Three years later, Pwyll and Guy were out fishing together, just shooting the breeze.

“Hey, Pwyll.”

“Hey, Guy. How’s tricks?”

“Fine. Listen, there’s a reason I summoned you here, away from your wife and court, out to Presseleu.”

Pwyll’s face fell. “You mean we’re not just going to fish and drink beer?”

“No, no, we are. We definitely are. But, dude, there’s this other thing…”

“Out with it.”

Guy winced, because he didn’t want to just spring this on Pwyll. “Rhiannon’s barren.”

“What? No, she’s not, and also, what business is it of yours? Jeez, Guy!” Pwyll’s voice hit a higher register, he was so agitated.

“It’s been three years and y’all have not had a kid. No son, no daughter. You’ve got to think about the future.” Guy gestured grandly towards the sky. “What about Guy Junior and little Guyette? Who will be their king, when you and I are gone?”

Pwyll shook his head. “Guy…”

“Just take a second wife. That’s all I’m saying. There’s a bunch of wenches around. Knock one of them up!”

“No!” Pwyll would have none of it. “I love Rhiannon and I don’t want another woman!”

“C’mon, Pwyll. Get real.”

“No, you get real! You get more respectful!” Pwyll groused, but couldn’t deny Guy had kind of a point. “One year. That’s how long everything takes. Give me a year to get Rhiannon pregnant. Until then, we didn’t have this discussion.”

“All right, boss, if that’s how you want to play it.”


Less than a year later, Rhiannon and Pwyll had a son, whom they named Pryderi, so I don’t know what the point of that scene was, exactly. Pryderi was half-magic, since his mother was from a magic kingdom, and he was dreadfully adorable with a mop of blonde hair, like Sparkle Plenty or Bonnie Braids.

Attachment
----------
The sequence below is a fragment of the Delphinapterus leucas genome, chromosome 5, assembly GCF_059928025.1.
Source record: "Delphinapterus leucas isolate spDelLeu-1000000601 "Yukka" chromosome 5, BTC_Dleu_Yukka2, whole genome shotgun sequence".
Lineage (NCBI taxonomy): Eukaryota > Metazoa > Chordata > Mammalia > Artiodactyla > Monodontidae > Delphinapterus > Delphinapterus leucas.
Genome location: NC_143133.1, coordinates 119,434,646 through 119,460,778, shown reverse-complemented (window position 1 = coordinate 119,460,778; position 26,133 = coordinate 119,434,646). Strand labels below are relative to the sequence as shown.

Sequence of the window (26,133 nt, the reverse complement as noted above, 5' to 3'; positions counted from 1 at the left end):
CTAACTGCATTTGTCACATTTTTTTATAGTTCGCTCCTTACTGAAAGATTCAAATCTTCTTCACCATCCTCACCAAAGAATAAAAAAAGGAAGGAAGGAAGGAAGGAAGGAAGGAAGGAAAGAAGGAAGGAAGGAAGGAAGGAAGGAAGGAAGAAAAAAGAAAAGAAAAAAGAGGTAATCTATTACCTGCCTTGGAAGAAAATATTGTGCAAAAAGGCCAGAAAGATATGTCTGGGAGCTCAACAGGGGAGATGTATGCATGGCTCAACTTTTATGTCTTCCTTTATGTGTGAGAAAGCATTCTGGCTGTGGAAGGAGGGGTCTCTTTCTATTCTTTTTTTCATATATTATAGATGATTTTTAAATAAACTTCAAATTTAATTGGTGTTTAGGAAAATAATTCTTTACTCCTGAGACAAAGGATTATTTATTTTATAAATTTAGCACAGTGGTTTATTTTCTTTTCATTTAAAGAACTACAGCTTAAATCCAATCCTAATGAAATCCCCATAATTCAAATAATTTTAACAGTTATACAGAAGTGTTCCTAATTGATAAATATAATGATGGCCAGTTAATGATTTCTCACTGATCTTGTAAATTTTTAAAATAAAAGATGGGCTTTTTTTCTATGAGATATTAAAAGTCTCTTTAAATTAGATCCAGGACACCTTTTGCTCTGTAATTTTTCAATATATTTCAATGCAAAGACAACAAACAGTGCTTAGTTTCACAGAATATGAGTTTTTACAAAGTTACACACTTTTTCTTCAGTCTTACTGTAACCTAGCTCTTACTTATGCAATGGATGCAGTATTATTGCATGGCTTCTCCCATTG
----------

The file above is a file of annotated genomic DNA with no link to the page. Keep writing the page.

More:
To keep him safe Rhiannon and Pwyll went to fairly ludicrous extremes. First, the kid was basically never out of Rhiannon’s sight. Secondly, when Rhiannon had to sleep, she had six of her handmaidens stand around Pyrderi’s crib, in a circle, watching him.

Despite this, somehow, shortly after his birth Pryderi disappeared! I know, it makes no sense, but go with me. Somehow the six handmaidens worked themselves into a tizzy, because the disappearance happened on their watch.

“What will we do? What will we do?” wailed one.

“Rhiannon will have us burned to death for losing her son!” sobbed another.

“We’re the worst handmaidens ever!” cried a third.

That gave the fourth an idea. “Worst handmaidens ever, eh?” she said. “What if it was Rhiannon who was the worst mother ever? What if she murdered her little boy?”

“She didn’t, though,” said the fifth.

The sixth, however, saw where the fourth was coming from. Working quickly, the handmaidens got some pig’s blood, and splashed it on Rhiannon’s face and hands, and took the bones of a puppy and scattered them around the room. Then they tore at one another, as though they’d been struggling, and then they woke Rhiannon up. Rhiannon was a very sound sleeper I guess.

“Where’s my son?” Rhiannon asked, as she always did, first thing, upon waking.

Rather than hand the baby to her, however, the handmaidens pointed and wailed. “We tried to stop you! In your sleepwalking state you were overcome with a kind of madness and supernatural strength! There was nothing we could do!”


“We tried! We tried so hard!”